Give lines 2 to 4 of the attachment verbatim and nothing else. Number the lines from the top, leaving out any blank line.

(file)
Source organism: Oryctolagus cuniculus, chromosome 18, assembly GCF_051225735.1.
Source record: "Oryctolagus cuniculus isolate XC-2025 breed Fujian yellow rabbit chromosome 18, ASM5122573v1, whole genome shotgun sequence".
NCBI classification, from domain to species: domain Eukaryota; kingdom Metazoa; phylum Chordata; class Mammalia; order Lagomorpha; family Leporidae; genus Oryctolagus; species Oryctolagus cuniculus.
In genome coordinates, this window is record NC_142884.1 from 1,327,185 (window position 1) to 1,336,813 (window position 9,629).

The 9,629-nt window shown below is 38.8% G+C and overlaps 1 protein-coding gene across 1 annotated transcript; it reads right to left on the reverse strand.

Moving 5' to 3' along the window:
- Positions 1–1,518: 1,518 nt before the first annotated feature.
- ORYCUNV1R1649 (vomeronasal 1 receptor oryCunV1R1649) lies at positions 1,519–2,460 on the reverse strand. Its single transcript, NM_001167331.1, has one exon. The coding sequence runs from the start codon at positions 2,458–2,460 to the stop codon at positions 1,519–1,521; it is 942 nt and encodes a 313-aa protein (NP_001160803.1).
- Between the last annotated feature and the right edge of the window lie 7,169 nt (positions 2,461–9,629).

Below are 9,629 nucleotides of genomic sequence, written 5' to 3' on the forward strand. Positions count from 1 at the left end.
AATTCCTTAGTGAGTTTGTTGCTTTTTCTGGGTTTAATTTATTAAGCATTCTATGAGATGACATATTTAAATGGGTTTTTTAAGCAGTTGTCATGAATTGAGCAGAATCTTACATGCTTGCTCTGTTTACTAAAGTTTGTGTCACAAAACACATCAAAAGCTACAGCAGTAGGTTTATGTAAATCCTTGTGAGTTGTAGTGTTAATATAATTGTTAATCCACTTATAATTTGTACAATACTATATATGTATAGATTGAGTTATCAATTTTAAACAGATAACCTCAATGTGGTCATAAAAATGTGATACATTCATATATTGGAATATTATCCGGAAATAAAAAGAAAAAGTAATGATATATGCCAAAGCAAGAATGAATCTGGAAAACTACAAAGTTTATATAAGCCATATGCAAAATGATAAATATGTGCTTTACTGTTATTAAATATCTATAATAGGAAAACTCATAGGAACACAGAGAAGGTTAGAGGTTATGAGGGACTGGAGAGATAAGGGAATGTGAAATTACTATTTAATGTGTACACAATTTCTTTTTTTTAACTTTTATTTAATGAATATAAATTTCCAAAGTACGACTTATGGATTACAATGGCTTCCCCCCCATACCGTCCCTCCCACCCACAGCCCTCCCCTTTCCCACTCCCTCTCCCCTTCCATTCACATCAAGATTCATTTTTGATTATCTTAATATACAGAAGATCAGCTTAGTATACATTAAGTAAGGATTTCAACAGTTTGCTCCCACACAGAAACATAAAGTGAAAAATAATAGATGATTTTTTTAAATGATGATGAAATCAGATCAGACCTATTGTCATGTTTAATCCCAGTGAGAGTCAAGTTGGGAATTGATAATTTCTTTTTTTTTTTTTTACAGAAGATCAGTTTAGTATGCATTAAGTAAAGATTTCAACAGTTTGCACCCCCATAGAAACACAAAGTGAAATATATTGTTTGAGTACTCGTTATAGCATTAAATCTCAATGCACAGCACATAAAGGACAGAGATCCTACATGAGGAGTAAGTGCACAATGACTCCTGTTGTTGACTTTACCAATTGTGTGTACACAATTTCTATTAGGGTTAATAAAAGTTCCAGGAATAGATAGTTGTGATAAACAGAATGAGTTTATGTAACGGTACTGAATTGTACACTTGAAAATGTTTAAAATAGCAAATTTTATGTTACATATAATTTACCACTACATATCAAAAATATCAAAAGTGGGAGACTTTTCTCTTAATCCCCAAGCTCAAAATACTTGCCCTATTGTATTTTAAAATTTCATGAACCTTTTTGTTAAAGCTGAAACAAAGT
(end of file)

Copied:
Source record: "Oryctolagus cuniculus isolate XC-2025 breed Fujian yellow rabbit chromosome 18, ASM5122573v1, whole genome shotgun sequence".
NCBI classification, from domain to species: domain Eukaryota; kingdom Metazoa; phylum Chordata; class Mammalia; order Lagomorpha; family Leporidae; genus Oryctolagus; species Oryctolagus cuniculus.
In genome coordinates, this window is record NC_142884.1 from 1,327,185 (window position 1) to 1,336,813 (window position 9,629).